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In the first four stanzas of Noona, he captures the hopelessness with imagery that brings you into life existence in a nursing home:
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You called me “honey” amid your clutterspeak
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You will forget what you said to me
or that we spoke once you turn and leave.
You will roam the halls,
look into darkened rooms
for someone you might see.
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You will moan and wail and cry.
Wet will drip from your nose.
And the next time I see you, you could be calm.
You might be laughing,
Yet your eyes never seem dry.
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Only remembering patches of a life before,
thoughts so full of holes,
like the ivory doily
on your cluttered night stand,
brought here with your family pictures and more.
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Griffith covers a large swath of life in this short collection. Of birth and death, of politicians and creeps, of love and loss. An observer, his poems bring you into the real world he has lived and loved.
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You can find the book here: https://thebluenib.com/product/bloodline/
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g emil reutter is a writer of stories and poems. He can be found at: https://gereutter.wordpress.com/about/
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Uncle by Michael A. Griffith

metal
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Uncle 
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Arms tired, hands
like useless crane shovels
legs strong but stiff as
tree trunks. Your shoulders

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have held others up, as
the cane you’d just as soon leave
at the Elks’ hall after bingo
supports you now.

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Now you sit fiddling with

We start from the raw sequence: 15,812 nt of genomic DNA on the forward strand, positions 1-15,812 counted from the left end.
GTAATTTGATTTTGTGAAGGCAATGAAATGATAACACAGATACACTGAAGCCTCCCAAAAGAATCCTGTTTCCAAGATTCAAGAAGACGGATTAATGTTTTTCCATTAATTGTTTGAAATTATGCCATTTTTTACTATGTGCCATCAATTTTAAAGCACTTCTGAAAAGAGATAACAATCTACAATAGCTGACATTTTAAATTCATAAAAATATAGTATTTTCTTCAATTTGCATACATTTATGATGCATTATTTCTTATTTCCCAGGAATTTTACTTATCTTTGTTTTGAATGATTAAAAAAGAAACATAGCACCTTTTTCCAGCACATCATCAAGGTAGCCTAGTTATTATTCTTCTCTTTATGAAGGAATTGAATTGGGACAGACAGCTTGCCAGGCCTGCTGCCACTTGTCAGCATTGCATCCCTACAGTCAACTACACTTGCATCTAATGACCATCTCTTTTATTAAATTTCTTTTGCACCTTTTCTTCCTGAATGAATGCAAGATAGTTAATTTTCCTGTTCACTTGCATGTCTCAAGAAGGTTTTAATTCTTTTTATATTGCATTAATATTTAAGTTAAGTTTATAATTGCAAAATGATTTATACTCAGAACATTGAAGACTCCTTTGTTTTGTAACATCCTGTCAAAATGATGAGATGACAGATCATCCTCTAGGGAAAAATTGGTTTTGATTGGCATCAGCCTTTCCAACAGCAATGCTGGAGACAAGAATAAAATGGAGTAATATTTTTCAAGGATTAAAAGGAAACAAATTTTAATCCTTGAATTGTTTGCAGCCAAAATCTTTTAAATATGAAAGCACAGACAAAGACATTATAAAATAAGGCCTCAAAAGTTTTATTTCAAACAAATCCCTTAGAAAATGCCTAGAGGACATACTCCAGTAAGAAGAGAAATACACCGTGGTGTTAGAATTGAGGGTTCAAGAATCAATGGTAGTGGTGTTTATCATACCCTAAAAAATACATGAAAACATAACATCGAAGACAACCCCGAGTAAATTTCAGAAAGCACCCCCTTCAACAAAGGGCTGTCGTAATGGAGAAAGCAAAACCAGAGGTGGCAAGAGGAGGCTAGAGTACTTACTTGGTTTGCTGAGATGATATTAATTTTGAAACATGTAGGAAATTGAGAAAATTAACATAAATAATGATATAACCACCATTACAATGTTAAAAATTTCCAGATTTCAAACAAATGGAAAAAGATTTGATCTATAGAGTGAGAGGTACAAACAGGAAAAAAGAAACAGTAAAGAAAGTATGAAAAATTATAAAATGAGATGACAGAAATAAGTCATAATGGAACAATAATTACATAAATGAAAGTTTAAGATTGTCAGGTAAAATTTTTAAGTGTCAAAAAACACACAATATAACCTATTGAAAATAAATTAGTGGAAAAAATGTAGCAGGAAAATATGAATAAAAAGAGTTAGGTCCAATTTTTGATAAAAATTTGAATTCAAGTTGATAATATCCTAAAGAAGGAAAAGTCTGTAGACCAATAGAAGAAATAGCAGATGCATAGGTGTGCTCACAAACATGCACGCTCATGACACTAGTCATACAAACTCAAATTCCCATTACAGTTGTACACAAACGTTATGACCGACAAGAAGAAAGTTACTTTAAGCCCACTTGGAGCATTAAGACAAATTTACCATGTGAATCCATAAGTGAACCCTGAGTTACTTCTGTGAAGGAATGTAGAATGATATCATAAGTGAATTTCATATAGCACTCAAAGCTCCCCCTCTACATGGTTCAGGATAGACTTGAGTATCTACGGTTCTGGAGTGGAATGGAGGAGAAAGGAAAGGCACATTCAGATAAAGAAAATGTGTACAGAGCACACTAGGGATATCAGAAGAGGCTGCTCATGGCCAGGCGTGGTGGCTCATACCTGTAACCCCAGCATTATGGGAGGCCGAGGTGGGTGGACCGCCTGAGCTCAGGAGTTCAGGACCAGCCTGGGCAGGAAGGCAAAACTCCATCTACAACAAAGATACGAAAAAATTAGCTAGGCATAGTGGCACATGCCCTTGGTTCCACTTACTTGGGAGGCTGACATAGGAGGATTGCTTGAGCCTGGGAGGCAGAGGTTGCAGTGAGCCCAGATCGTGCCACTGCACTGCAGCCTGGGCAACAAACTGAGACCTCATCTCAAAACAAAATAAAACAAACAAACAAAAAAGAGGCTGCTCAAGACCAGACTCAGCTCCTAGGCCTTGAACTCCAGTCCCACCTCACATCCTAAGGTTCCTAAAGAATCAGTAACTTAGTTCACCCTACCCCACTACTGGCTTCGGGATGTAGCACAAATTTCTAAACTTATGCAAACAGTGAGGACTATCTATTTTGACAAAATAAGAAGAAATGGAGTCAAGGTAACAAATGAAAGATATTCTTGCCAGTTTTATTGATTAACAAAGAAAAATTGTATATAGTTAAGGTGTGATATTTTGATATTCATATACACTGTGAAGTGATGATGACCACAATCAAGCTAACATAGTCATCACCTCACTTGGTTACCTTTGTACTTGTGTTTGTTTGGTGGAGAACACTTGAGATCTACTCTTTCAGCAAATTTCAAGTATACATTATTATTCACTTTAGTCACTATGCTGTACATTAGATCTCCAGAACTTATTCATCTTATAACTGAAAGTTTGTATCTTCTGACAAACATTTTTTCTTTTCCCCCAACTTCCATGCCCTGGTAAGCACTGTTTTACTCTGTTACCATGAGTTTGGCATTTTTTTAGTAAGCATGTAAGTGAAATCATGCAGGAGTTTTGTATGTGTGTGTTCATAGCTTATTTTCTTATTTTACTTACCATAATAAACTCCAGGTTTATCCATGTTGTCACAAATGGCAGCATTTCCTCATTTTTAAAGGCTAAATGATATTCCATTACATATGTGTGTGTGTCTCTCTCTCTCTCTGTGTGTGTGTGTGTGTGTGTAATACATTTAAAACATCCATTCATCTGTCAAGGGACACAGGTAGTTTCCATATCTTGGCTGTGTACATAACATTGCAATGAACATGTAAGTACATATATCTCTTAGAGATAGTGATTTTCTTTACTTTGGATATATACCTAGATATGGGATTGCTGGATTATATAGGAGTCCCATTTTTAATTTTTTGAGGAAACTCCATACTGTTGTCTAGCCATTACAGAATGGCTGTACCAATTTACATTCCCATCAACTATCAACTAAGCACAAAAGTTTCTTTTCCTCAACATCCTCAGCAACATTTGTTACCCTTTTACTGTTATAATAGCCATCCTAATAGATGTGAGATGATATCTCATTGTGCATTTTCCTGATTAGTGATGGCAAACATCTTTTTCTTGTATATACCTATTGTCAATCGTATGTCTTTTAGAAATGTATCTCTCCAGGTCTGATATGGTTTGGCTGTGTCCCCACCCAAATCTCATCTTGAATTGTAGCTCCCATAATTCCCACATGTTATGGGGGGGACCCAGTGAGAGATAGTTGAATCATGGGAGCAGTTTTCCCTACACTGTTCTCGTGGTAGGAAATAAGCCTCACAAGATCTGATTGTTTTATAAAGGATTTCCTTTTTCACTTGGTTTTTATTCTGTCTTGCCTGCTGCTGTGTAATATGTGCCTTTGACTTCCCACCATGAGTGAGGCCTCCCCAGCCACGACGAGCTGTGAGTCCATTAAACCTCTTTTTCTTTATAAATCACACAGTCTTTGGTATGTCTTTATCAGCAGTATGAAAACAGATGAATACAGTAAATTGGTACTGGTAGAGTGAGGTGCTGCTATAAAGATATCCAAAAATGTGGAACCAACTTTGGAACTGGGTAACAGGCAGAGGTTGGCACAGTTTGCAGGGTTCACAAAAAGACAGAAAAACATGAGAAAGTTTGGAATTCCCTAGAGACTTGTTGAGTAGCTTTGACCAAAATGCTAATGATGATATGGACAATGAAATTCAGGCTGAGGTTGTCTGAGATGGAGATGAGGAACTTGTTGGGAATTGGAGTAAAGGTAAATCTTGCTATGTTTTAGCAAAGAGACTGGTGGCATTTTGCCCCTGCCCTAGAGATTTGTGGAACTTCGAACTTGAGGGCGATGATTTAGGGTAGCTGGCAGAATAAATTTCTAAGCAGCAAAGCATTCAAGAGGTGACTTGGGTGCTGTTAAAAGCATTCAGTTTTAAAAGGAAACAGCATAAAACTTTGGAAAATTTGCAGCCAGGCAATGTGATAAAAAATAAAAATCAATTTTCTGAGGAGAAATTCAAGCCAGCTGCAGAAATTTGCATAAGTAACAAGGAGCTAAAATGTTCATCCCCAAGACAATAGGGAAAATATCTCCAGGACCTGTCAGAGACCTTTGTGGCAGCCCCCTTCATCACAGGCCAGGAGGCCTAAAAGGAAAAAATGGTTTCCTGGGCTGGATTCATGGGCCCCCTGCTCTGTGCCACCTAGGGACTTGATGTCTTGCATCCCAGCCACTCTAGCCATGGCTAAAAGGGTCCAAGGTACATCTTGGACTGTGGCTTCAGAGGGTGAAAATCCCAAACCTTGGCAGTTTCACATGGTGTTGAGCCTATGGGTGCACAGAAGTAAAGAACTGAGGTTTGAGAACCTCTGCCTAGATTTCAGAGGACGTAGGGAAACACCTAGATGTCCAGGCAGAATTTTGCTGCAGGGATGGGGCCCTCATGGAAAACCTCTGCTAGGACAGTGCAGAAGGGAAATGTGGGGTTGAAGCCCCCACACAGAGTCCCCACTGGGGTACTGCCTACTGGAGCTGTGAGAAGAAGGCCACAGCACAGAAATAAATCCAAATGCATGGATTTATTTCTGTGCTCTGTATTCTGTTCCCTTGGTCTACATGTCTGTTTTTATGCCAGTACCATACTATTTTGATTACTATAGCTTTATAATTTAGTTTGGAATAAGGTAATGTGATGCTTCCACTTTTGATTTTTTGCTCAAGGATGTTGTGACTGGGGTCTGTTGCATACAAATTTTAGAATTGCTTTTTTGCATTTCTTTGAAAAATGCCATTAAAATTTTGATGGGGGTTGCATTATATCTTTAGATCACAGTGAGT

glasses three years too old,
eyes awash, blinking, reading about a man
who you voted for but wouldn’t now.

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Now a car passes, its music thump-
ing like the metal press at the foundry where
you gave your best years,
your best blood.

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Blood in your hanky, your
coughing, your dreams. You
tell no one. It is your job now to hide
such things, to protect

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your family, your friends, the
few who are still here, who
still might worry, might wonder.
Tired, how tired too soon.

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Too soon to go to bed, Jeopardy
isn’t half-over yet, and your son might
yet call. But you start to doze after the first
lightning round, the first can, the first

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star appears low on the horizon.
Cloudy later on, a drizzle falls,
your son doesn’t call. You wake, neck
sore, chest heavy. Sluggish, down

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the hall you get into bed, then lie
there, staring into the dark, sounds
of the bingo games and metal press
ringing through your head.
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Michael A. Griffith began writing poetry as he recovered from a disability-causing injury. His poems, essays, and articles have appeared in many print and online publications and anthologies. He resides and teaches near Princeton, NJ.